A) Night time yellow photograph, EDITED = I increased the exposure, brightness, clarity, and decreased the temperature (less yellow) to produce this:


[I also usually white balance my photos, but I did not do this for these two.]

Side by side:

Before                                                                                   After

IMG_9880 IMG_9880-2

B) Light Box Shot = EDITED. I had to increase the temperature (yellow tone) because the light box creates a very blue, washed out tone.


Side by side:

Before                                                                                 After

IMG_9875 IMG_9875-3

Which one is better- when edited?

In my opinion, you can barely tell the difference when looking at a night time edited photo versus a light box edited photo. Is this normal or am I not maximizing the light box’s potential? What photo do you guys prefer?

All in all, I am glad that I have the light box to play around with. I think it is great for product photography (or cats!) and it is really fun to experiment with different backgrounds and props. The cost was not as cheap as we thought it would be- it was around $70 CAD for everything we purchased, but it was still not crazy expensive for such a professional result.

After shooting with the light box over the past week, I do not think that the light box can compare to natural daylight. In my opinion, nothing beats natural light and I will always chose natural light over the light box if I have the choice! With that being said, it is a good option for night time photography.

The biggest drawback of the light box is how much space it takes up. Right now we are housing it in our unused dining room, but I really am not sure how long I will keep it there.


So there you have it, my initial review of the homemade light box. I’m sure my thoughts will change as I play around with it more and learn some news tricks. I’m not sure if I am using it correctly or maximizing its potential, so feel free to chime in.

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{ 190 comments… read them below or add one }

Jessica @ How Sweet It Is January 26, 2011

I’m pretty sure this is how it would go in my house… he builds, I… watch. And drink wine.


Amber K January 26, 2011

Same here!


AGS January 26, 2011

In my house: he builds, I watch. . . he begs me to take photos. . . my photos aren’t so good. . . he has to stop, have me hold whatever it is, then *he* takes the photos. And so on!!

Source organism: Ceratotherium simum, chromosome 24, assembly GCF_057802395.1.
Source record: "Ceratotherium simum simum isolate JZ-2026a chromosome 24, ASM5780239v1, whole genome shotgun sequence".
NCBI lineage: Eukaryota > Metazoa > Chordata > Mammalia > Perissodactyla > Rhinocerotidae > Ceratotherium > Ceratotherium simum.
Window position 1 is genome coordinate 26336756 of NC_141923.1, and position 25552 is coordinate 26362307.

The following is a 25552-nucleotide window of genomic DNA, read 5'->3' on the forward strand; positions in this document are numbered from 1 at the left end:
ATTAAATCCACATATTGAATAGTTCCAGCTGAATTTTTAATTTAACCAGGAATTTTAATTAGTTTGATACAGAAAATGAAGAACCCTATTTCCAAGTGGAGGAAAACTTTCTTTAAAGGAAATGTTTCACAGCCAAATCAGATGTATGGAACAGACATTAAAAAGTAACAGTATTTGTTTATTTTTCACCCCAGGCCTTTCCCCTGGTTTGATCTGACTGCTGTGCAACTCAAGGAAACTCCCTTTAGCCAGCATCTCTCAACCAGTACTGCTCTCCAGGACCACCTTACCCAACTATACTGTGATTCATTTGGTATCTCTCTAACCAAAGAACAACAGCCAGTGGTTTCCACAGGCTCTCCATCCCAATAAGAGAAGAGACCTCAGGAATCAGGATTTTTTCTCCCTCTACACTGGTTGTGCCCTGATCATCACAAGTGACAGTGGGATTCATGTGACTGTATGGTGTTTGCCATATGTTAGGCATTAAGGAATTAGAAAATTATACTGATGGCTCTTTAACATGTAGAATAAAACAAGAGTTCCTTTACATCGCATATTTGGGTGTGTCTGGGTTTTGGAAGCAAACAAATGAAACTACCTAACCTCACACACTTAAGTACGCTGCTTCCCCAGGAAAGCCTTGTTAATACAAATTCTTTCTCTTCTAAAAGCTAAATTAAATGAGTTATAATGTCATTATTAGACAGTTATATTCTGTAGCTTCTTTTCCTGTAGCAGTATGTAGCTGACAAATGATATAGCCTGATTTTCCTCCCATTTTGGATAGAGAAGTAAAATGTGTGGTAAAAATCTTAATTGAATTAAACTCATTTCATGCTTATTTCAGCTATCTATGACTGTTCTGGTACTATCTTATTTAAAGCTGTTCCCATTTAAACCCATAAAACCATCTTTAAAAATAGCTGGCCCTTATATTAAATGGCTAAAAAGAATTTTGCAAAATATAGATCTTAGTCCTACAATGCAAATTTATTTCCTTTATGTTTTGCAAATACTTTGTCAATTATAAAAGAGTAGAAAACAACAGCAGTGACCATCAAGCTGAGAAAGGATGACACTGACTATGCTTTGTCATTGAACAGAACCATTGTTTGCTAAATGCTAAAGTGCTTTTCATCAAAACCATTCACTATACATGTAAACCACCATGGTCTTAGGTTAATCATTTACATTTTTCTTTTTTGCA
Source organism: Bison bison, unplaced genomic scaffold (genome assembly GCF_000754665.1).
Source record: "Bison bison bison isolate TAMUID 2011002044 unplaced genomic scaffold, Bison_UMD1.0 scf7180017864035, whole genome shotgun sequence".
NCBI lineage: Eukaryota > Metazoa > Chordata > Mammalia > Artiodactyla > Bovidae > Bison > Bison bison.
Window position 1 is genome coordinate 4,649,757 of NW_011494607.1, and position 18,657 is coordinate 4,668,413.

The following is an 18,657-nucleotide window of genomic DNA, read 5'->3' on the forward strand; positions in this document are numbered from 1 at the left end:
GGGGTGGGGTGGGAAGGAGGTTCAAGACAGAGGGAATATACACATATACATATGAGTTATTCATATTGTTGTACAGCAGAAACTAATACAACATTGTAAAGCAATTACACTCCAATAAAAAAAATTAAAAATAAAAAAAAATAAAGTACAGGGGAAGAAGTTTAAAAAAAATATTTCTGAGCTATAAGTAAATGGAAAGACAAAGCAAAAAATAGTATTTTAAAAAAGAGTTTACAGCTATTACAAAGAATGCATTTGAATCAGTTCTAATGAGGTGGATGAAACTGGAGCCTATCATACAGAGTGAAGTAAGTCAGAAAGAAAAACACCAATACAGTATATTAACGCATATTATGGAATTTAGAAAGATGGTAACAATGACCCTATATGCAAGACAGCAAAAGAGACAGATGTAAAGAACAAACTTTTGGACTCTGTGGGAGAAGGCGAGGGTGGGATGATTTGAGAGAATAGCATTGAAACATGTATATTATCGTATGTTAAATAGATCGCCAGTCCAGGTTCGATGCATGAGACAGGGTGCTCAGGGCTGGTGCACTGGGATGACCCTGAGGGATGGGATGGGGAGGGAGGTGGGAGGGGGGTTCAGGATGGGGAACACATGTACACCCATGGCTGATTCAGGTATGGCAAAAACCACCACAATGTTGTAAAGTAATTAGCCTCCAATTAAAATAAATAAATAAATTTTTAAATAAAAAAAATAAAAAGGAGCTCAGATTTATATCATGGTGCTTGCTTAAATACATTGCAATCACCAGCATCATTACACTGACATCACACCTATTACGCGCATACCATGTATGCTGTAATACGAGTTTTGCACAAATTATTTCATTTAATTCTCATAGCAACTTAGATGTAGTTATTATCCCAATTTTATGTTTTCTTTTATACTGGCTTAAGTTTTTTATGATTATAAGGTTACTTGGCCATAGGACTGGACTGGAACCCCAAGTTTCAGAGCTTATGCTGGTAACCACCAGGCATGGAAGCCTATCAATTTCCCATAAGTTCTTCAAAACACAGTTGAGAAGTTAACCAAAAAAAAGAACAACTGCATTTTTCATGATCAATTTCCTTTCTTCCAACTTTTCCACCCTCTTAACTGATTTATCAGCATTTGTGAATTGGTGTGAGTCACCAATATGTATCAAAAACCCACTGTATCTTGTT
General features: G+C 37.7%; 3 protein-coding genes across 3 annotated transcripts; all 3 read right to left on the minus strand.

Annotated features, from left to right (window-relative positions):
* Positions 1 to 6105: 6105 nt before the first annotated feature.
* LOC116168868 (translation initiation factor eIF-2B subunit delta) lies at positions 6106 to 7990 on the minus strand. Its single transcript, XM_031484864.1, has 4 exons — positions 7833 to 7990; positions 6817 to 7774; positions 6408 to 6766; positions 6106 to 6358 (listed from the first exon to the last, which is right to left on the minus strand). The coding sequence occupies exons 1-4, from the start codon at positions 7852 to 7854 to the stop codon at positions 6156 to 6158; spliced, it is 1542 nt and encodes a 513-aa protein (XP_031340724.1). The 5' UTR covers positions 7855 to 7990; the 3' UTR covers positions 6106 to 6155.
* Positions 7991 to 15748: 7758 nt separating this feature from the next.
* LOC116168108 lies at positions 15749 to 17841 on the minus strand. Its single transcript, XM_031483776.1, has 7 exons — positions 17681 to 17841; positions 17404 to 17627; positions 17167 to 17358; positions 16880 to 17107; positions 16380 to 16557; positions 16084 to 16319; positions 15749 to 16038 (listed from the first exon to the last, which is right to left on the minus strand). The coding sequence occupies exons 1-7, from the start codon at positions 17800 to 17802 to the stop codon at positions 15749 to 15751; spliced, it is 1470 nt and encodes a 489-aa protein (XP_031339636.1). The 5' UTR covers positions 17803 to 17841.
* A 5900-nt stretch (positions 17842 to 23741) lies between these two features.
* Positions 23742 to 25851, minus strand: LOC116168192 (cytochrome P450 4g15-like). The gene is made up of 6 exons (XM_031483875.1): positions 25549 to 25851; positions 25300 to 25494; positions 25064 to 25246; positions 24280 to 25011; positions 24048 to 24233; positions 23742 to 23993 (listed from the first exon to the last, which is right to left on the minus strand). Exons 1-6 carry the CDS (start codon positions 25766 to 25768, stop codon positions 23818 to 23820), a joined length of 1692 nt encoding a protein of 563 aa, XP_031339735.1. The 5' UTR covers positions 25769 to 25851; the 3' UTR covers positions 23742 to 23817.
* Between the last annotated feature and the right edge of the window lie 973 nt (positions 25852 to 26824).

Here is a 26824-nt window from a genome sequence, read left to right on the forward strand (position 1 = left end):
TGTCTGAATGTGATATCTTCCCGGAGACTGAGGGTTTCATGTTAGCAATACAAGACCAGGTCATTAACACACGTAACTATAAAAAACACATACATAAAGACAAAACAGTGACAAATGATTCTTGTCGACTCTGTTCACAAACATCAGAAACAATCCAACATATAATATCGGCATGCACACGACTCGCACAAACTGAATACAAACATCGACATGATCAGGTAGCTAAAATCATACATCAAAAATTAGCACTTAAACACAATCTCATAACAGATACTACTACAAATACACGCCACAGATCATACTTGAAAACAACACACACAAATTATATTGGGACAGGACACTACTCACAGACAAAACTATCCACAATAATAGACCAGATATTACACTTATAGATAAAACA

Mary (How To Not Be...) January 26, 2011

Okay, I know nothing about photography but I am truly in awe! Your little background slit is ingenious! And of course Sketchie looks oh so pretty…


Jenn L @ Peas and Crayons January 26, 2011

I watched my husband build 4 of these things (we kept going bigger!) No participation necessary =)


Sabine @ thefruitpursuit January 26, 2011

hahahahah. respect.


liane January 26, 2011

If I made a light box, would Sketchie magically appear in mine? Because he’s super cute!


Devon January 26, 2011

I love the pink!

The photos look great! Looking forward to seeing more of your work from the box!!


Katie January 26, 2011

I made one of these a coupe weeks ago, and I agree 100%. I still don’t like shooting photos in it, and I actually prefer my old “shoot all nighttime shots under the stovetop light” method. I get really blue photos in the lightbox, but I thought it was just me. Glad I’m not alone. Daytime photos are the way to go for sure!


Angela (Oh She Glows) January 26, 2011

Im glad it is not just me too…my photos are super blue in the light box, no matter what time of day. I always have to increase the temperature of the photo.


Ashley M. [at] (never home)maker January 26, 2011

I think the best way to combat that is to shoot in Raw . . . and just process the photo with warm filters, etc. I have the same issue. But if the light is there, the rest of the stuff can be fixed :)


The Greek Smorgasbord January 26, 2011

This was so helpful and informative. I have seriously been debating on whether to put money into a light box, but I think I will wait while we are still living overseas (it would cost at least double). I agree with you that natural light works well, although that only leaves me a few hours each day in which I have to actually take photos!

Thanks again so much, you guys did a great job!


Mary (A Merry Life) January 26, 2011

I really like the pink. :)

I saw Ashley’s tutorial and now that I’ve seen yours I think I could actually make one myself. Thanks for sharing the process!


Becki @ Hike, Bike, Eat January 26, 2011

I’m lazy, so I’ll stick with regular nighttime shots, or just shoot in the natural lighting during day.


Laura @ Sprint 2 the Table January 26, 2011

I love the light box shots! It’s unbelievable what a big difference it makes, in the unedited especially.

Sketchie is the most handsome cat! I’m going to look for a kitten at the local shelters this weekend – couldn’t be more excited to have a cat again. :)


Erika @ Health and Happiness in LA January 26, 2011

Hahaha I looove all the pictures of Sketchie.

I wonder, could you put something over the lights to change the color and make it less blue? I see the lighting guys do that on set, but I don’t understand all that technical stuff very well!

I think the edited photo with the light box is still a little better than the edited stovetop photo. And I think you are very lucky to have such a helpful husband :)


Angela (Oh She Glows) January 26, 2011